He is risen! If you doubt that, see this.
 FROM the fact that God is intelligent it follows that His act of intelligence is His essence.
 For intelligence is the act of an intelligent being, existing within that being and not passing on to something outside of it, as heating passes into the thing heated: for the intelligible suffers nothing through being understood, but the one who understands is perfected. Now whatever is in God is the divine essence. Therefore God’s act of intelligence is the divine essence, the divine existence, and God Himself: since God is His essence and His existence.
Note The obvious joke, understood by teachers everywhere, suggested by the first sentence, must be resisted. But another way to say it is that my teaching you gives you something while taking nothing from me. I don’t grow dumber while you gain smarts. We already know that God’s essence and existence are equivalent, and that God is intelligent, therefore intelligence is part of, or is, this essence.
 Further. The act of intelligence is compared to the intellect as existence to essence. But God’s existence is His essence, as proved above. Therefore God’s act of intelligence is His intellect. Now the divine intellect is God’s essence, otherwise it would be accidental to God. Therefore the divine act of intelligence must needs be His essence.
Note Don’t forget an accident need not be there. I can wear a hat or not, but either state is accidental to my humanity. Etc.
 Moreover. Second act is more perfect than first act, even as consideration is more perfect than knowledge. Now God’s knowledge or intellect is His very essence, if He is intelligent as shown above: since no perfection belongs to Him by participation, but by essence, as already proved. If, therefore, His act of consideration be not His essence, something will be more noble and perfect than His essence. And thus He will not be in the summit of perfection and goodness: and consequently He will not be first.
Note First and second act? Here, para 10:
There are two types of acts in creatures, first act and second act. First act is the form and the act of existence that a form gives. Form is called the primarily first act, existence, the secondarily first act. Second act, however, is operation. Now, the first act of corporeal things comes directly from God. Therefore, their second acts are also caused directly by God. But the only way in which one thing governs another is by being in some manner the cause of its operations…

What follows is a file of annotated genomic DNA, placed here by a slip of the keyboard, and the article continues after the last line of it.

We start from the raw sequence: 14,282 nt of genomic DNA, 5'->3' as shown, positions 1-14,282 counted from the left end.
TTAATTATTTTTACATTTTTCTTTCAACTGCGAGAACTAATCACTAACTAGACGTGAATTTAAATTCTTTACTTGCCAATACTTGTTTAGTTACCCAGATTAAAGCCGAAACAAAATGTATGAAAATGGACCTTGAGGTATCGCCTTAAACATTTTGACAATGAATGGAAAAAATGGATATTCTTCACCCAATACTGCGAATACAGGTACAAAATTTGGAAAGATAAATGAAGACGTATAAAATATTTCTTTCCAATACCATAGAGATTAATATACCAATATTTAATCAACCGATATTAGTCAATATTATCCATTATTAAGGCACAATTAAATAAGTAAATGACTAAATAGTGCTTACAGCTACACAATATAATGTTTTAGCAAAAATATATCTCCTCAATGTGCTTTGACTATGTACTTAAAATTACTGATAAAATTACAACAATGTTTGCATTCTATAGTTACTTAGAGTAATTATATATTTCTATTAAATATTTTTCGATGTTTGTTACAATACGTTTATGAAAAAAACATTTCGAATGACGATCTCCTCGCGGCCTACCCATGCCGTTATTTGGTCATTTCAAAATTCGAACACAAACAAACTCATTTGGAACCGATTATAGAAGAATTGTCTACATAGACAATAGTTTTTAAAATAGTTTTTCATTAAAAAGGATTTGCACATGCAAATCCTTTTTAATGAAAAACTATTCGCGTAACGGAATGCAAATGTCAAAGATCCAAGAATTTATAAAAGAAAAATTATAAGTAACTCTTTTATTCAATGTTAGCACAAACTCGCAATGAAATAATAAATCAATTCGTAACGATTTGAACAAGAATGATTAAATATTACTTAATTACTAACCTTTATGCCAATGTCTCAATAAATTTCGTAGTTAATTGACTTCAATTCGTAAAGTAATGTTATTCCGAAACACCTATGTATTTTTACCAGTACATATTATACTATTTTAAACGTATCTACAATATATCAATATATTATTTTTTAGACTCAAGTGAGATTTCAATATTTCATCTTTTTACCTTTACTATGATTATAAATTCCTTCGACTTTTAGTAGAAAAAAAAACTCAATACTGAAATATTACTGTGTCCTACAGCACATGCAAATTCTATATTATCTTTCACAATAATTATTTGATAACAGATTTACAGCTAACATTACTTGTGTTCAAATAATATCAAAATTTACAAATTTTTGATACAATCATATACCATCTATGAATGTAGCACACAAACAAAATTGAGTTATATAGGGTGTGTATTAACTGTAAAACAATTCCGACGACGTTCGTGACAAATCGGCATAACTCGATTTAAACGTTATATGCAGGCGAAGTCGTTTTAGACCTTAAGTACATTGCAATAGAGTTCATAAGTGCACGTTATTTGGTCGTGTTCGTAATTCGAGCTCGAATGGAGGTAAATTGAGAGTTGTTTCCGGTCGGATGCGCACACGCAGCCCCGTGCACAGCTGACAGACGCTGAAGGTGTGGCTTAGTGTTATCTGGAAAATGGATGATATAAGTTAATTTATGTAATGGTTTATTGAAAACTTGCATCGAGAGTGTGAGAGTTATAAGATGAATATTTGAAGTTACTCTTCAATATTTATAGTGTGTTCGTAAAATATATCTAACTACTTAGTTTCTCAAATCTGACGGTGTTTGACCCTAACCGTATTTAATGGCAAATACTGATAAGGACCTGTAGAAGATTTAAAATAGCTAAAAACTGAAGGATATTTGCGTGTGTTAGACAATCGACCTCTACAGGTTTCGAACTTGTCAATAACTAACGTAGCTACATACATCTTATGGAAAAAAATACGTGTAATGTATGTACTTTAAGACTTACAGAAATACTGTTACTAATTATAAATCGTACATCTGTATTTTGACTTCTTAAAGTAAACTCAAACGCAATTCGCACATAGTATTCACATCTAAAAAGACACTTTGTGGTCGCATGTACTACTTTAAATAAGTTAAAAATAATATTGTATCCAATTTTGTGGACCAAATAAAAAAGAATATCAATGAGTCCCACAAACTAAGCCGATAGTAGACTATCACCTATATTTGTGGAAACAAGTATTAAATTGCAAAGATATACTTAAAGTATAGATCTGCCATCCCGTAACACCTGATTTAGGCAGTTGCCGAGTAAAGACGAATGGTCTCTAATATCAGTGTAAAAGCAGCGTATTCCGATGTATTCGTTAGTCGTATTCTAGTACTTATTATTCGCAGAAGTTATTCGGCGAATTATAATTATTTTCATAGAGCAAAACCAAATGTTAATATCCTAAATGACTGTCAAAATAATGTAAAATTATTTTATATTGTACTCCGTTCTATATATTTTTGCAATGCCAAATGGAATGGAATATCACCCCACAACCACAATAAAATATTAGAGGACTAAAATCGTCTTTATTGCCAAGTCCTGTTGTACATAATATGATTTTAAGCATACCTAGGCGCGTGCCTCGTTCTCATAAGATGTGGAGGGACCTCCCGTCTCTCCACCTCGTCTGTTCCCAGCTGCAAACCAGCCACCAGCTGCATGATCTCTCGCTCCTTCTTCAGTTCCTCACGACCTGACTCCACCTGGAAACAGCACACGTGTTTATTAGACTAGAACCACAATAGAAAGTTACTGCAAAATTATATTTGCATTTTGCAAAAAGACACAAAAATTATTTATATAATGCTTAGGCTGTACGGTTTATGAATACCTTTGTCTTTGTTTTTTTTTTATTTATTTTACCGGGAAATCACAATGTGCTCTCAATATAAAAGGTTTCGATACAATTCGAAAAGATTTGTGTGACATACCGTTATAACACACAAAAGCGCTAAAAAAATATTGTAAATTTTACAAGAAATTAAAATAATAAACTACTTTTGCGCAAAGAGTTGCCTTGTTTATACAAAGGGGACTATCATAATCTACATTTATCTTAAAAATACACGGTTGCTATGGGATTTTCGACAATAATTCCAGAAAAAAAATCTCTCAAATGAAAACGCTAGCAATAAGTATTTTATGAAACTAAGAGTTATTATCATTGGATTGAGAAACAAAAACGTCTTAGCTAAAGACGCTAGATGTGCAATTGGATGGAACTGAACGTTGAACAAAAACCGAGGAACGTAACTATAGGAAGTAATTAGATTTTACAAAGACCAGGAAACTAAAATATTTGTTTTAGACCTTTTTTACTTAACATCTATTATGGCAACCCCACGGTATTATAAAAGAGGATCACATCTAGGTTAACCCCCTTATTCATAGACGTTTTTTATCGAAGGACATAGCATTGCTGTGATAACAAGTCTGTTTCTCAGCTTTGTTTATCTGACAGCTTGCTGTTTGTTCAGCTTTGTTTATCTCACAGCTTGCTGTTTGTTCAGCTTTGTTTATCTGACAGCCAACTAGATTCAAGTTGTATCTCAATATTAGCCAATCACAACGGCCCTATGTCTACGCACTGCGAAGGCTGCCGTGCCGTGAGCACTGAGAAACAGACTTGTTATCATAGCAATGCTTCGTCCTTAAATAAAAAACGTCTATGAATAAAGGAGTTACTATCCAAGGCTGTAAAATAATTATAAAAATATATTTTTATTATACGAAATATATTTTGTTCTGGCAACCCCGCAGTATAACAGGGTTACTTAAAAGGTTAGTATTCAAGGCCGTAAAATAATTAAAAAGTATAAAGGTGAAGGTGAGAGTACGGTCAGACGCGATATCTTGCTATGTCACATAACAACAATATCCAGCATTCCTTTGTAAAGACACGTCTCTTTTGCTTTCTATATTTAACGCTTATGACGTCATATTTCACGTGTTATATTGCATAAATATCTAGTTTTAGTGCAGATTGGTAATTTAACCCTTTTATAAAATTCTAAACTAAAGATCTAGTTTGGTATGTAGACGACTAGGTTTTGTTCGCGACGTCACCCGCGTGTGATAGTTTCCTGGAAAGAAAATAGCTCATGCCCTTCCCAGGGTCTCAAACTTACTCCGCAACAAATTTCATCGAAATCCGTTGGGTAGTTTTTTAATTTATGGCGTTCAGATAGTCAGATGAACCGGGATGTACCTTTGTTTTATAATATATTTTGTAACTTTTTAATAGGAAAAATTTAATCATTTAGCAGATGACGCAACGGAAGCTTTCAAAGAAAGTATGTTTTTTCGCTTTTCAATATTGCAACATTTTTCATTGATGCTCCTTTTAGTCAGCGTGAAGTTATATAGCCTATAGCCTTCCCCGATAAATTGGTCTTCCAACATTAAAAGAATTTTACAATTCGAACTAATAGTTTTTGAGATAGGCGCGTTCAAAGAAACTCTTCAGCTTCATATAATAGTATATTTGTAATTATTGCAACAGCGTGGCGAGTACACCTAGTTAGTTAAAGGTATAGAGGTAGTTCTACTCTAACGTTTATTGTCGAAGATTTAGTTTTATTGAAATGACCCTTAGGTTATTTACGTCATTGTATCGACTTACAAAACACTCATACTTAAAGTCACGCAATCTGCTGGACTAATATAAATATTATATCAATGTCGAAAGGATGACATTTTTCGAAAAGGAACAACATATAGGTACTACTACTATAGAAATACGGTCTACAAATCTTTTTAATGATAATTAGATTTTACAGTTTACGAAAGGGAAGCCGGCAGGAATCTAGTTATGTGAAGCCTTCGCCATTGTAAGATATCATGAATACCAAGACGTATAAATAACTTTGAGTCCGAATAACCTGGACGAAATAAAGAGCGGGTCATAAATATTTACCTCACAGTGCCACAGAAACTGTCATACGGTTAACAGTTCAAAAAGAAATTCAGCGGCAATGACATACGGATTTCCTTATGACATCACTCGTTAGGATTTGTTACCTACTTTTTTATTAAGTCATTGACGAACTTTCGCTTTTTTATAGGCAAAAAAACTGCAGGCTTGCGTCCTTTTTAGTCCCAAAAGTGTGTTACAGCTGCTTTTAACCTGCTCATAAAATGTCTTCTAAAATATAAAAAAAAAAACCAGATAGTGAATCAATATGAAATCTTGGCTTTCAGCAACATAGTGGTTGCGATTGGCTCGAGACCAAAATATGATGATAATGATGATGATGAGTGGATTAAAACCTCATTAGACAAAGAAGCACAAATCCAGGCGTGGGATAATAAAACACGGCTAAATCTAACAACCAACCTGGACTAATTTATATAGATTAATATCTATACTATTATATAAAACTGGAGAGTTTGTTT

Again. Intelligence is the act of the intelligent. If then God being intelligent is not His act of intelligence, He must be compared to it as potentiality to act: and so there will be potentiality and act in God; which is impossible, as we have proved above.
 Again. Every substance is for the sake of its operation. If therefore God’s operation is other than the divine substance, His end will be other than Himself. And thus God will not be His own goodness, since the good of a thing is its end.
 If, however, God’s act of intelligence is His existence, His act of intelligence must be simple, eternal, unchangeable, existing only in act, and all those things which have been proved about the divine existence. Wherefore God is not in potentiality to intelligence, nor does He begin to understand a thing anew, nor is His act of intelligence subject to any change or composition whatsoever.
Note A word about God’s unchanging nature. God acts, which appears to us who are stuck in time, to be changes in time. But God is outside time, and all is available to him. Therefore His acts are not potentialities becoming actualities, as they are with us. The analogy that God has already acted, and we’re just living out the consequences of these acts, must fail. There is no way for us to understand, truly comprehend, what it means to be outside time. God is simple (in the technical meaning of that term): He exists. I Am that I Am: I Will Be What I Will Be. We’ll come back to this subject in time (get it? get it?).
 Ch. xxiii.
 Chs. xxi., xxii.
 Ch. xxii.
 Cf. ch. xxiii.
 Ch. xliv.
 Ch. xxiii.
 Cf. ch. xxviii.
 Ch. xvi.
 Cf. Chs. xxxvii., xxxviii.